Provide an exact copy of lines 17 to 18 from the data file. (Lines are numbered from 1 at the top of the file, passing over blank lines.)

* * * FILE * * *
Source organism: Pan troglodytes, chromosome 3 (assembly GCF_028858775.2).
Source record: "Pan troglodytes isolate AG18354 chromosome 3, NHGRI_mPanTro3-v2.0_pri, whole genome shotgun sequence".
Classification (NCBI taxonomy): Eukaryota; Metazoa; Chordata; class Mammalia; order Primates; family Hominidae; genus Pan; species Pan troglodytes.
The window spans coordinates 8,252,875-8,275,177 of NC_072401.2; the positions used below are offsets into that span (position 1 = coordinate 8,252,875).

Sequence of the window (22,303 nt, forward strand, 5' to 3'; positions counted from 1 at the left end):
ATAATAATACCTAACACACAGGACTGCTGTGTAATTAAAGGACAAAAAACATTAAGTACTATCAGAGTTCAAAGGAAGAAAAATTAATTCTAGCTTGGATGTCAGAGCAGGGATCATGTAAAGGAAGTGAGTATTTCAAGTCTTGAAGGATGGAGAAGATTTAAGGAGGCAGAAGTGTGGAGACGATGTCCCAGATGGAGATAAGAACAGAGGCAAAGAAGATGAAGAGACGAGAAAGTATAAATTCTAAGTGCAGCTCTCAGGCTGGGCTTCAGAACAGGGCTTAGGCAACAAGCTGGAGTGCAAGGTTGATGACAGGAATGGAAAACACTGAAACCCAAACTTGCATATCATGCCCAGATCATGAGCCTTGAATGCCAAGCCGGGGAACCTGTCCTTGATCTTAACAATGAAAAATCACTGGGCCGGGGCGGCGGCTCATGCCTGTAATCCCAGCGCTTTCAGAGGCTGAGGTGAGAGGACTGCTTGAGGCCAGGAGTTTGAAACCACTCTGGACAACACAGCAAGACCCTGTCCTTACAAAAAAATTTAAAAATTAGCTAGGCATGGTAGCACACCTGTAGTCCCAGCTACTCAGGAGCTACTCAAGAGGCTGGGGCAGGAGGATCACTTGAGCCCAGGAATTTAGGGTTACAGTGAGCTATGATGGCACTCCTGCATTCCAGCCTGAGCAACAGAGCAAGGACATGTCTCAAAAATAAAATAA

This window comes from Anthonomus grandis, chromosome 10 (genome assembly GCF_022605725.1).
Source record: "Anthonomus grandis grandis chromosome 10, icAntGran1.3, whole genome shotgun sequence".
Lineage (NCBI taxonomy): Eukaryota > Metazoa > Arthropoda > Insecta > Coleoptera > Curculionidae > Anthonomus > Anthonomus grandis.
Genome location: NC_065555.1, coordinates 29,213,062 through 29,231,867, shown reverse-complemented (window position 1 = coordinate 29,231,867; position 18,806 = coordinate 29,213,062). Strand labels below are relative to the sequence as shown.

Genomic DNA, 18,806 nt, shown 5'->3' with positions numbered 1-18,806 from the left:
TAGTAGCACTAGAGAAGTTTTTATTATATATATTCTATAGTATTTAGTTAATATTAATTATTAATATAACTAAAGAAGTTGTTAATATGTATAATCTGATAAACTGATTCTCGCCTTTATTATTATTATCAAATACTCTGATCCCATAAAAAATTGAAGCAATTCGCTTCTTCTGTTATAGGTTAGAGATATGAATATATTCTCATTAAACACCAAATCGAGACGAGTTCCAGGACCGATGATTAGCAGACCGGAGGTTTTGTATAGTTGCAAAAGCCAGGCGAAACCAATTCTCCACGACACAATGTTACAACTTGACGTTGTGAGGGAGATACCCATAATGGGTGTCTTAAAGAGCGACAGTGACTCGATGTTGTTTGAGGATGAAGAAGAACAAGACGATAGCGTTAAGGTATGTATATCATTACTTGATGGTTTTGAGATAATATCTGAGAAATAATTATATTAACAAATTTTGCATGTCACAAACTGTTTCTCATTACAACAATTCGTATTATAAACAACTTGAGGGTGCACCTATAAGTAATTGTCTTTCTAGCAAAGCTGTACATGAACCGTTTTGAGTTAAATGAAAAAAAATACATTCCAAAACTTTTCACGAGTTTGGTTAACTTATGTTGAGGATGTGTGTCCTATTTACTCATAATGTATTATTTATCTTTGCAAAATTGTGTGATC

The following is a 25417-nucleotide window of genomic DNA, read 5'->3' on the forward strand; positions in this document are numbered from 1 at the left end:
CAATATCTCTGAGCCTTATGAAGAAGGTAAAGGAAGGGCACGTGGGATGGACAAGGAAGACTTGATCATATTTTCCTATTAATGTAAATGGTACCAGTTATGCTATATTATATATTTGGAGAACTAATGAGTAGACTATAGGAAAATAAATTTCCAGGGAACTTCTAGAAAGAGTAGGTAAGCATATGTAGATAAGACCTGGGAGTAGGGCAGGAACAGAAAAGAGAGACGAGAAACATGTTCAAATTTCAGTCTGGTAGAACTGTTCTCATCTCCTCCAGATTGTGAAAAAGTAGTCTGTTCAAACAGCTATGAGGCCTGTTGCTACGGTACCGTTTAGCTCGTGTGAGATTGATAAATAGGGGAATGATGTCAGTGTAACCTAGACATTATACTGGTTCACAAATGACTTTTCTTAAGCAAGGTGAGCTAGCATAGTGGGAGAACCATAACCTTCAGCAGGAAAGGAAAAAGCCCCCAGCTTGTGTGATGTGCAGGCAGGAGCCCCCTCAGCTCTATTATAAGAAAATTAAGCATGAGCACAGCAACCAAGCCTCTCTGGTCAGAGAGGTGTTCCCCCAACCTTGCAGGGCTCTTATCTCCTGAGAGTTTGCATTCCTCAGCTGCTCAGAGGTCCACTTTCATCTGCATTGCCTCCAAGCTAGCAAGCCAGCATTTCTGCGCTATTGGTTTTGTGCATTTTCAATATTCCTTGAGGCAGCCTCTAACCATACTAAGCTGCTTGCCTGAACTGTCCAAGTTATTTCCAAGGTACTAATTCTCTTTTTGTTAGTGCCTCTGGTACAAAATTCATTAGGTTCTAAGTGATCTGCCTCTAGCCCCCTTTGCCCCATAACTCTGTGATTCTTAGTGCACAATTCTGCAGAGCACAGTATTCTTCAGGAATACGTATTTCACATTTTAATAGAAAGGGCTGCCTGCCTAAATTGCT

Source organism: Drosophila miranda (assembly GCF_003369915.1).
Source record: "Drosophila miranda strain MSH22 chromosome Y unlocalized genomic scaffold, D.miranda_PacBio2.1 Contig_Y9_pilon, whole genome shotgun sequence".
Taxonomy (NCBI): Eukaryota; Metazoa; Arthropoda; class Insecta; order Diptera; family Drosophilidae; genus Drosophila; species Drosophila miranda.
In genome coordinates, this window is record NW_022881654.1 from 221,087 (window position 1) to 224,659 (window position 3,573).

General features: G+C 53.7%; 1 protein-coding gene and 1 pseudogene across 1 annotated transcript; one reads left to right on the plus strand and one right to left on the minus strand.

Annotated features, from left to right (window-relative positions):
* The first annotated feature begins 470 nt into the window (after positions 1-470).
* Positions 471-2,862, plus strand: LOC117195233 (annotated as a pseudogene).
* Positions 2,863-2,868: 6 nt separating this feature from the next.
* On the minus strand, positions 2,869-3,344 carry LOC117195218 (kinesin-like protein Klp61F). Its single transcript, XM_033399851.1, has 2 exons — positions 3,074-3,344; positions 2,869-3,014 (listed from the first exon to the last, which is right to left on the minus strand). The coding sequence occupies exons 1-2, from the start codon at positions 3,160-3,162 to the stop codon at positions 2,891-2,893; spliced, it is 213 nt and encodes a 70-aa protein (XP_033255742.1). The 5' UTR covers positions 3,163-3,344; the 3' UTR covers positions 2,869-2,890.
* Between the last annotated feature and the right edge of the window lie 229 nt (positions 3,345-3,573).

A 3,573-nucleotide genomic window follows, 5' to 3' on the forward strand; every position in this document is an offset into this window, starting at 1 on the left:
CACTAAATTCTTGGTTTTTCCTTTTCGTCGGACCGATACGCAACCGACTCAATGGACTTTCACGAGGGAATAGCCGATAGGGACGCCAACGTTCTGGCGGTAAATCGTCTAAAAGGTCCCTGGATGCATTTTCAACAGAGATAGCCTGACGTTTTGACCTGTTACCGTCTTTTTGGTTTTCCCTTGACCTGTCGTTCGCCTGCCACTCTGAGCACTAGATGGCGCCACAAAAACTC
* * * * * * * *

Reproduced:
Taxonomy (NCBI): Eukaryota; Metazoa; Arthropoda; class Insecta; order Diptera; family Drosophilidae; genus Drosophila; species Drosophila miranda.
In genome coordinates, this window is record NW_022881654.1 from 221,087 (window position 1) to 224,659 (window position 3,573).